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The piece tells the history of the Navajo Rangers, a group that protects the indigenous nation’s cultural and historical places, and it includes multiple hair-raising stories of crimes on tribal lands that the group has investigated over the years.
The story includes important reporting on the impacts of hikers, climbers, and other outdoor enthusiasts on tribal lands. Across the country, rural towns and communities see a bump in tax revenue when hikers or cyclists flock to local trails or recreation areas; that’s not always the case on tribal lands, however, where communities generate revenue directly from tribe-owned businesses, like tour companies or gaming.
Tribes also do not receive as much federal funding as state parks, national monuments, or other public lands do for protecting some outdoor and cultural sites.
And then there’s the constant threat to sacred sites from visitors, many of whom are oblivious to the cultural importance of specific cliffs, rivers, or other features. The uptick in visits to national parks amid the pandemic is mirrored by a surge in visits to tribal lands, even though some areas have been closed to outsiders.
For example, climbers frequently ask for access to Tsé Bita’í—a volcanic formation in New Mexico often called Shiprock—even though the Navajo have made it off-limits due to its historic and cultural importance. Other visitors simply sidestep regulations and tribal law enforcement, and hike illegally on protected lands, often leaving behind graffiti and trash.
Some tribes find ways to balance the push of recreation with the need to protect sites. The Ute Mountain Ute Tribal Park allows guests to explore infrequently visited canyons in southwestern Colorado, so long as they are accompanied by a Ute guide. There are fears that opening these sites up to recreation puts them in danger of one day being taken by the federal government to become national monuments or other federal protected lands.
At some protected sites, such as Bears Ears National Monument and Monument Valley Navajo Tribal Park, tribes have a shared management role with federal land managers. Ernest House Jr., former executive director of the Colorado Commission on Indian Affairs, believes this model to be the best way forward.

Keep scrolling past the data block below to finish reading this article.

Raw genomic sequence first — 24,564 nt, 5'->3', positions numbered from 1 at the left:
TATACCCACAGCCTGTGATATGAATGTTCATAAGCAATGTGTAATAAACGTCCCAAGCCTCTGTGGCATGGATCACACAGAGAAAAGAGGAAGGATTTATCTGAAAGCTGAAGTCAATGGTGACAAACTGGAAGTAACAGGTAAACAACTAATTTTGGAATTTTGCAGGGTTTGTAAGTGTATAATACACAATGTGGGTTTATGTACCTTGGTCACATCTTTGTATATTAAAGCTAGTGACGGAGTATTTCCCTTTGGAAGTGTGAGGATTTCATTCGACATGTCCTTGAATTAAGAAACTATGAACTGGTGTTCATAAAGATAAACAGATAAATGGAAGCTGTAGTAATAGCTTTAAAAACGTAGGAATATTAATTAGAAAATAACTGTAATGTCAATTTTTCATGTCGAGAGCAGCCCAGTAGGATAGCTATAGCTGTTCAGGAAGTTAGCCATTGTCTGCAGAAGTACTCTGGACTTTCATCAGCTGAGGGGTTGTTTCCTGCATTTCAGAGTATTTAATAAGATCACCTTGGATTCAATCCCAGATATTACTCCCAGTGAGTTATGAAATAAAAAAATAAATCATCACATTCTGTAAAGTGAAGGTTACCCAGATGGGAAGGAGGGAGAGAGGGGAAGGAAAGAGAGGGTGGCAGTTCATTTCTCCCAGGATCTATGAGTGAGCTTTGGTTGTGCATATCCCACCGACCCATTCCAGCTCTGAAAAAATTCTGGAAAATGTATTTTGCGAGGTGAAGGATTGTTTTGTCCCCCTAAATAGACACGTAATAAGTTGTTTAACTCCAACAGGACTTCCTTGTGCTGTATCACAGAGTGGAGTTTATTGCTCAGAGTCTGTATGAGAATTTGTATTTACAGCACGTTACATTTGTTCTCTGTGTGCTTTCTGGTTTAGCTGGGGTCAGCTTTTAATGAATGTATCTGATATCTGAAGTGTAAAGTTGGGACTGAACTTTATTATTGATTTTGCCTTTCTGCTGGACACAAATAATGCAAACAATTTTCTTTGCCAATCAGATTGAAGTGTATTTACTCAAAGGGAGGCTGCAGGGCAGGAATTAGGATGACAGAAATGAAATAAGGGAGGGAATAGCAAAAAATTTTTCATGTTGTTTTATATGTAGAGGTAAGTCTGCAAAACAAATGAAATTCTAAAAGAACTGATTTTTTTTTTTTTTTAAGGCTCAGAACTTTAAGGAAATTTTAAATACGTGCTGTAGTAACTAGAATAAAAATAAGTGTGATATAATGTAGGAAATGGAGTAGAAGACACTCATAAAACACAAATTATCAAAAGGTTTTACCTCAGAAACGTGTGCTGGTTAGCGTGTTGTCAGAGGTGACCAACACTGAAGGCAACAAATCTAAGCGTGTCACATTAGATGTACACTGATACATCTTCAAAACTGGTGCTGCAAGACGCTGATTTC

Inside the Renaming Process of a California State Park
A story by Ashley Harrell of SFGate provides a window into the lengthy and complicated process of renaming public state parks in California.
In September the California State Parks and Recreation Commission voted to rename a small protected patch of craggy coastline north of Eureka, changing it from from Patrick’s Point to Sue-meg State Park. The former name came from an Irish immigrant who was accused of murdering Native Americans, while the new one reflects the original place name used by the native Yurok people.
The name change is the first one to be completed under California’s Reexamining Our Past Initiative a statewide push to reconsider contested names on state lands.
Members of the Yurok tribe have asked for the name change since the early 2000s. So why did it take so long?
The process, it turns out, has been slowed by staffing shortages and small budgets. When a name request is submitted, state employees first research the origins of the original name. Then, a park’s executive staff discusses the renaming proposed with various stakeholders and financial backers. If the parties agree, then the department pulls in historians and the public to then choose an appropriate new name—this step can take years to complete. The state’s park agency then presents the new name to the executive staff for evaluation, and if the name is approved, it finally goes to the California State Park and Recreation Commission for a final vote.
According to the story, the cost of establishing the name Sue-meg State Park was in the tens of thousands of dollars. The cost to then change signs and brochures was around $3,900.
This process is likely to be played out across the country in the coming months and years. In California alone, state agencies are reevaluating 280 park names, as well as the names of thousands of hills, buttes, overlooks, and other features. And earlier this month interior secretary Deb Haaland created a federal panel to review and remove offensive place names from use on federal land.
Swiss trees pic.twitter.com/3ir2G42pzJ
— Candide Thovex (@CandideThovex) November 29, 2021
Freeskier Candide Thovex prunes the hedges with his ski tips in his latest jaw-dropping film.
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